52 Cups of Coffee – Megan Gebhart
This book is heartfelt and all-round inspiring – and everyone, especially young adults, should give it a read. I could just end my review here and just say “read it,” but as a professional journalist, that just wouldn’t feel right.
Basically, the book follows one woman’s ambitious but rewarding quest to meet with a stranger over coffee once a week for a whole year. It could be someone she finds online, a friend of a friend, essentially, anyone she doesn’t already have a relationship with. Her goal takes her on all sorts of journeys and while some of the stories of her encounters are naturally more interesting than others, each individual she talks to has their own tale to tell and their own unique quirks and attributes. You have a chance to dip your toe into each person’s ocean of experience, to test the waters of lives you may have never had a chance to cross before.
The stories aren’t crazy unbelievable, but it’s still refreshing to see a new dialogue between humans being opened, and a truly inspiring reason to have conversations with the people around you, rather than brushing past hastily, avoiding eye contact and instead remaining trained to our phones. Sure, you might not know what to expect, but you could end up realising that the reclusive woman down the street is, in fact, the most interesting person in the world, and as travelers, I’m sure we all can relate to that sentiment.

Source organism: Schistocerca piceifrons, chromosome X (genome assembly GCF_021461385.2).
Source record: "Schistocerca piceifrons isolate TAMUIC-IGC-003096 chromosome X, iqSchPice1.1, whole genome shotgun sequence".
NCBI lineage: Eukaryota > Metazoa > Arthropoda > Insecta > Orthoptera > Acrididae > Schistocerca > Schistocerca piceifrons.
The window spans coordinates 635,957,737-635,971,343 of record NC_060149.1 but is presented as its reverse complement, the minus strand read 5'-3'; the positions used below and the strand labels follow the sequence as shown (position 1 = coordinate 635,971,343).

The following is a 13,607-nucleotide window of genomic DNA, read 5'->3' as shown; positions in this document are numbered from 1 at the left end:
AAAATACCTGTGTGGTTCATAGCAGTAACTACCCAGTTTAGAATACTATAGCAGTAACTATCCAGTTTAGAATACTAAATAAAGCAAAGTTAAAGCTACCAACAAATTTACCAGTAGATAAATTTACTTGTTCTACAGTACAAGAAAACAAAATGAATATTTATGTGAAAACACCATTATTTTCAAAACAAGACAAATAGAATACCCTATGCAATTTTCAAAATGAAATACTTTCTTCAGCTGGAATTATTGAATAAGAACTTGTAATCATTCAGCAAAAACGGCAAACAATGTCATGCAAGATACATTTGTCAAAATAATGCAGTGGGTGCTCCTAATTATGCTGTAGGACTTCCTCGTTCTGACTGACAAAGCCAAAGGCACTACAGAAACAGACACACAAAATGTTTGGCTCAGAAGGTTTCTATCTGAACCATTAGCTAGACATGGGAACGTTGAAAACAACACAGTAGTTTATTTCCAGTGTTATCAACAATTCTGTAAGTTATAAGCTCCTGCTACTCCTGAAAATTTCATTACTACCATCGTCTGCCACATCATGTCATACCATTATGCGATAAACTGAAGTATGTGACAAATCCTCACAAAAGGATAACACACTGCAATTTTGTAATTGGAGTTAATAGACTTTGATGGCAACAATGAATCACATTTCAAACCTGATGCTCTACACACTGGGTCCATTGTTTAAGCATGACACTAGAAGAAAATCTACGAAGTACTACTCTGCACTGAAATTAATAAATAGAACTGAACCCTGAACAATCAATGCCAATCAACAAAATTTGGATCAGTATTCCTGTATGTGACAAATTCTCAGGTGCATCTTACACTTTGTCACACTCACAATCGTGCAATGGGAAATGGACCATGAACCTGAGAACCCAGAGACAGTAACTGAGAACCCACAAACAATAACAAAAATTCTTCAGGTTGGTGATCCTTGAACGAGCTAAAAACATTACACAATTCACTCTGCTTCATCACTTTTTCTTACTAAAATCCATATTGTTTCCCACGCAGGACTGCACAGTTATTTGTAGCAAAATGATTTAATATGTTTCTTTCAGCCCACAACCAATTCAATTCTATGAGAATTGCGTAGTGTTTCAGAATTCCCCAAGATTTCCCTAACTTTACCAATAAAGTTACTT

The book is a good, easy read, with each meeting split into a new chapter so that you can put it down and come back to it later without missing key points and ideas. And on top of this it leaves you feeling warm and satisfied inside, and more ready to take on the world yourself – and that’s why everyone, no matter what your age or your preferred genre of story, should pick this up and give it a nosey.